Underlying every successful cosmetic product is the ability to deliver consistent quality every time it’s purchased by a consumer. Understanding how moisture affects quality can help achieve the quality customers demand.
The power of powder
Many cosmetics products are compacted, tinted powders. The compaction and flow properties of these substances are controlled by water activity (aw). During the manufacturing process, knowing the critical water activity of a powdered product can assure equipment isn’t loaded full of a powder that won’t move. When the blended powder is ready to be formed into the packaging, water activity influences how tightly the powder is compacted. Any variation in a product’s water activity will affect its physical properties.
Water activity controls bacterial growth in cosmetics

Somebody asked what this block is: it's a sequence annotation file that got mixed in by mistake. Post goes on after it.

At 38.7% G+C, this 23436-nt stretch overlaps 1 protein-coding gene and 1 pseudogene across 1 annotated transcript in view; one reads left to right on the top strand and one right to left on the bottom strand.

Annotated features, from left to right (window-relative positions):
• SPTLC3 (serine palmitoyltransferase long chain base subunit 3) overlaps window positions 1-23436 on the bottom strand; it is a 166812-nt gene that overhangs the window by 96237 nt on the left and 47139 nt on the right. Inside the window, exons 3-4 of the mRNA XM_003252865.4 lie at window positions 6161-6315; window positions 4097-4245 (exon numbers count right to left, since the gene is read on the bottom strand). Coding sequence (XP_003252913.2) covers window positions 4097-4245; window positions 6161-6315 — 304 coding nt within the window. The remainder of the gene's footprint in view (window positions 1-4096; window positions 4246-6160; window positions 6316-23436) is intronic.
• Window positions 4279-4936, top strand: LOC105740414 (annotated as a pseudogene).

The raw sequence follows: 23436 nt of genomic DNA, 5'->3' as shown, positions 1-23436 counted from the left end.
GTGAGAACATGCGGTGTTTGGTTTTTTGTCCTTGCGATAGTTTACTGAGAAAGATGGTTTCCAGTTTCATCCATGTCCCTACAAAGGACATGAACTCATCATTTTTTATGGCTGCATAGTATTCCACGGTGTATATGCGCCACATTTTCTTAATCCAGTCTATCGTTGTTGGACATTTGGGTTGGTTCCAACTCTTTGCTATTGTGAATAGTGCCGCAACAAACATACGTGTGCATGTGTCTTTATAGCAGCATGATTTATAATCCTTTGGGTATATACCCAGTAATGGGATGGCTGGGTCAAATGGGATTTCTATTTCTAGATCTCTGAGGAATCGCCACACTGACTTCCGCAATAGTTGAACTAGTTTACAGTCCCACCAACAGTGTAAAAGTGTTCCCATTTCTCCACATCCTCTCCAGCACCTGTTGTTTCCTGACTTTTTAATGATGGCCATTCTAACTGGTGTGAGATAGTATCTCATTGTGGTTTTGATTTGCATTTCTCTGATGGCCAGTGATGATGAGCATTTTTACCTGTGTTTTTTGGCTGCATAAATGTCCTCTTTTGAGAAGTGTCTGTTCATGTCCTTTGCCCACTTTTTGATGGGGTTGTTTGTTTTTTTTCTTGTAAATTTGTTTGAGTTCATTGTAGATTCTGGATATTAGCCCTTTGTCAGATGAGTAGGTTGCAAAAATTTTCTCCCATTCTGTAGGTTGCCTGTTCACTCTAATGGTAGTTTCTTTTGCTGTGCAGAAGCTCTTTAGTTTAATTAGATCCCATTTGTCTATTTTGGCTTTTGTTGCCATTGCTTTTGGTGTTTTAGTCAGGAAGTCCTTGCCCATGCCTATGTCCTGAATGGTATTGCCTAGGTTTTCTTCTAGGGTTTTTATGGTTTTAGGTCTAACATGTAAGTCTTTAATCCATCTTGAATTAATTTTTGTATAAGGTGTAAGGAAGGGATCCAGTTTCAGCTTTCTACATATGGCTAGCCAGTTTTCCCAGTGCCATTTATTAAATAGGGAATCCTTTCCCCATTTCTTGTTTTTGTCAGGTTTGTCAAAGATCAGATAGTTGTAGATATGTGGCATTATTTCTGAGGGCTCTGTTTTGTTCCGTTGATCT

Water activity, and not moisture content, determines what bacteria can grow in a product. Cosmetics tainted with bacteria can cause irritations and infections on the skin and in eyes. Even if products comply with GMP requirements, customers may not be as careful. Formulating a product with a water activity below 0.87aw will guarantee that even if it picks up trace amounts of bacteria during use, the bacteria won’t grow.
Water activity: a better way to measure moisture
Many cosmetics manufacturers monitor the moisture content of their products, but for a particular product, water activity and moisture are linked; if one goes up, so does the other. This means that water activity is actually a better way to measure moisture. Why?
- Water activity meters are much more sensitive to changes in moisture than most moisture content meters. This is because on dry cosmetic products, a tiny change in moisture creates a large change in water activity. When compared with AOAC approved moisture methods like oven drying, water activity gives you about 10 times more precision.
- Karl Fischer titrations are renowned for their precision, but lack speed, ease of use, and affordability. A water activity test gives you the precision of Karl Fischer without the costly reagents, glassware, and specialized training.